Informations and abstract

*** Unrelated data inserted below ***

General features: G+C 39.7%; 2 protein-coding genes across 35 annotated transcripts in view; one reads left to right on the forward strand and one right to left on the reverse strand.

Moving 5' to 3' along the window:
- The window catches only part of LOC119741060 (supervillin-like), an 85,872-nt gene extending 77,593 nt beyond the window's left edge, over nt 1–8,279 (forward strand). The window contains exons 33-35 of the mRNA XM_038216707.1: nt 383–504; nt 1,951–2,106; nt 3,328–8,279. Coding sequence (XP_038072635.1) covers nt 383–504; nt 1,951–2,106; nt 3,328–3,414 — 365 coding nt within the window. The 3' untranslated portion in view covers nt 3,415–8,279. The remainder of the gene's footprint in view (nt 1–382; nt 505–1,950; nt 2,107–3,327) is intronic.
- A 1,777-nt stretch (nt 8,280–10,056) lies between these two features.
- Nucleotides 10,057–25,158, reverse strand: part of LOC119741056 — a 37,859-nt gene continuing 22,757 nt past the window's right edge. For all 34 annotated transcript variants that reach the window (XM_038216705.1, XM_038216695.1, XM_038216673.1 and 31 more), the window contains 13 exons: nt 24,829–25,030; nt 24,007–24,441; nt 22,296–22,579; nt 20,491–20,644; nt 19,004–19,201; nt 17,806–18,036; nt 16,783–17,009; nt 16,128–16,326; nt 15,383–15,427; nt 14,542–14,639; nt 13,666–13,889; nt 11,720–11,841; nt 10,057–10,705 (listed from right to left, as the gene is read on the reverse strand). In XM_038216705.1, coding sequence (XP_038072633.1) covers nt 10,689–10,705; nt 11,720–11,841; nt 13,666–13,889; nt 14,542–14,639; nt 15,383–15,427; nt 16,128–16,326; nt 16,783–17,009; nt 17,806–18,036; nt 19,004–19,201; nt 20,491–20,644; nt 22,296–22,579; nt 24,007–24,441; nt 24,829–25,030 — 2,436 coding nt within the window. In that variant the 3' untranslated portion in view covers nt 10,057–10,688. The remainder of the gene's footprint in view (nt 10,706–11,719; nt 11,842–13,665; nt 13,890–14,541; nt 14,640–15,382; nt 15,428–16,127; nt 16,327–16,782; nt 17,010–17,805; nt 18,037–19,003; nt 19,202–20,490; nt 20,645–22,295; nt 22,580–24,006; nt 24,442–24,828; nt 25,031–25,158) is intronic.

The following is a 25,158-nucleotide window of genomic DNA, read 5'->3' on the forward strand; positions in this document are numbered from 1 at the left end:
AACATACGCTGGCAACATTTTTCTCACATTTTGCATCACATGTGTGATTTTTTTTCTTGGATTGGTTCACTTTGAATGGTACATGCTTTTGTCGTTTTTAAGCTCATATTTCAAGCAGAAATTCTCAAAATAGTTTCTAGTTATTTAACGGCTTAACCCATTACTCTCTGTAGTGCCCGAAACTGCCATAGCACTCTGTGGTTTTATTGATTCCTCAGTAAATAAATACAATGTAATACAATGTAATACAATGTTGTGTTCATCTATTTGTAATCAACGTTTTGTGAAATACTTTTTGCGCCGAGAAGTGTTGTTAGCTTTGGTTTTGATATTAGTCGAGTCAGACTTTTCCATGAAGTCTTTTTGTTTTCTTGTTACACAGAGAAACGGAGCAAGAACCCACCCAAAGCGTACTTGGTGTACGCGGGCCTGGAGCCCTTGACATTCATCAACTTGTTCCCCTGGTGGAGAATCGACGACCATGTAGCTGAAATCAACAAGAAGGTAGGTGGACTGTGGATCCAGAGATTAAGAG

This essay is based on new archival findings concerning inquisitorial cases against the spiritual movement of «pelagini» or Pelagians active in Lombardy and Veneto in the second half of seventeenth century, and against the alchemist-adventurer Francesco Giuseppe Borri (1627-1695) who led the movement for a certain time. Based on unpublished documents preserved in the archives of the Congregation for the Doctrine of the Faith, this essay reconstructs jurisdictional conflicts between bishops, inquisitors and the Roman Congregation with reference to judicial proceedings instituted in the state of Milan, the republic of Venice, and Rome itself. An analysis of procedural documents reveals several anomalies that show how the Congregation of the Holy Office, amidst internal tensions and divisions stemming from the political and institutional context in which it operated, tried to bring a complex and elusive jumble of events, people and relationships into effective action against an outbreak of heresy. The documents also shed light on the origins of a movement of Pelagians in which prophecy, Jesuit spirituality, ideas about poverty, and millenarian themes were mingled and merged together. A strong link with Spanish religious culture can also be detected in the Alumbradism and mysticism of early Pelagians and in Borri's infrequent approach to «Lamine di Granada», whose impact in connection with the Immaculate Conception issue has yet to be studied.